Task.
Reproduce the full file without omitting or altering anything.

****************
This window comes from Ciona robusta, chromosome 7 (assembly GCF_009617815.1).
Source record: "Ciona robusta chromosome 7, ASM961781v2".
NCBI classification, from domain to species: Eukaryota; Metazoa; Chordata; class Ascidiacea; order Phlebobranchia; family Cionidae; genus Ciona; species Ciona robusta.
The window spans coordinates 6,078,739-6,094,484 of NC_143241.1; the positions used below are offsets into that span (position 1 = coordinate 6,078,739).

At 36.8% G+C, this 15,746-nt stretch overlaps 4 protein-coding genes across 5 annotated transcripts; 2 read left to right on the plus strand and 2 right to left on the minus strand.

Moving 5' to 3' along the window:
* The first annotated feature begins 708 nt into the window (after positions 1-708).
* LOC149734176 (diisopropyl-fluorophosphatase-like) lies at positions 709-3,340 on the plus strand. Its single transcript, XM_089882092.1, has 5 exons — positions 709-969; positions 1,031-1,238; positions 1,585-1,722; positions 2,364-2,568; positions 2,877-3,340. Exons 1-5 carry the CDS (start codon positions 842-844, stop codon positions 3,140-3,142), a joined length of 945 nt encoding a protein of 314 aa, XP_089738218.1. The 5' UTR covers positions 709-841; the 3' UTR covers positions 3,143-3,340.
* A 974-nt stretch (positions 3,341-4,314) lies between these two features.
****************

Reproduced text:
This window comes from Ciona robusta, chromosome 7 (assembly GCF_009617815.1).
Source record: "Ciona robusta chromosome 7, ASM961781v2".
NCBI classification, from domain to species: Eukaryota; Metazoa; Chordata; class Ascidiacea; order Phlebobranchia; family Cionidae; genus Ciona; species Ciona robusta.
The window spans coordinates 6,078,739-6,094,484 of NC_143241.1; the positions used below are offsets into that span (position 1 = coordinate 6,078,739).

At 36.8% G+C, this 15,746-nt stretch overlaps 4 protein-coding genes across 5 annotated transcripts; 2 read left to right on the plus strand and 2 right to left on the minus strand.

Moving 5' to 3' along the window:
* The first annotated feature begins 708 nt into the window (after positions 1-708).
* LOC149734176 (diisopropyl-fluorophosphatase-like) lies at positions 709-3,340 on the plus strand. Its single transcript, XM_089882092.1, has 5 exons — positions 709-969; positions 1,031-1,238; positions 1,585-1,722; positions 2,364-2,568; positions 2,877-3,340. Exons 1-5 carry the CDS (start codon positions 842-844, stop codon positions 3,140-3,142), a joined length of 945 nt encoding a protein of 314 aa, XP_089738218.1. The 5' UTR covers positions 709-841; the 3' UTR covers positions 3,143-3,340.
* A 974-nt stretch (positions 3,341-4,314) lies between these two features.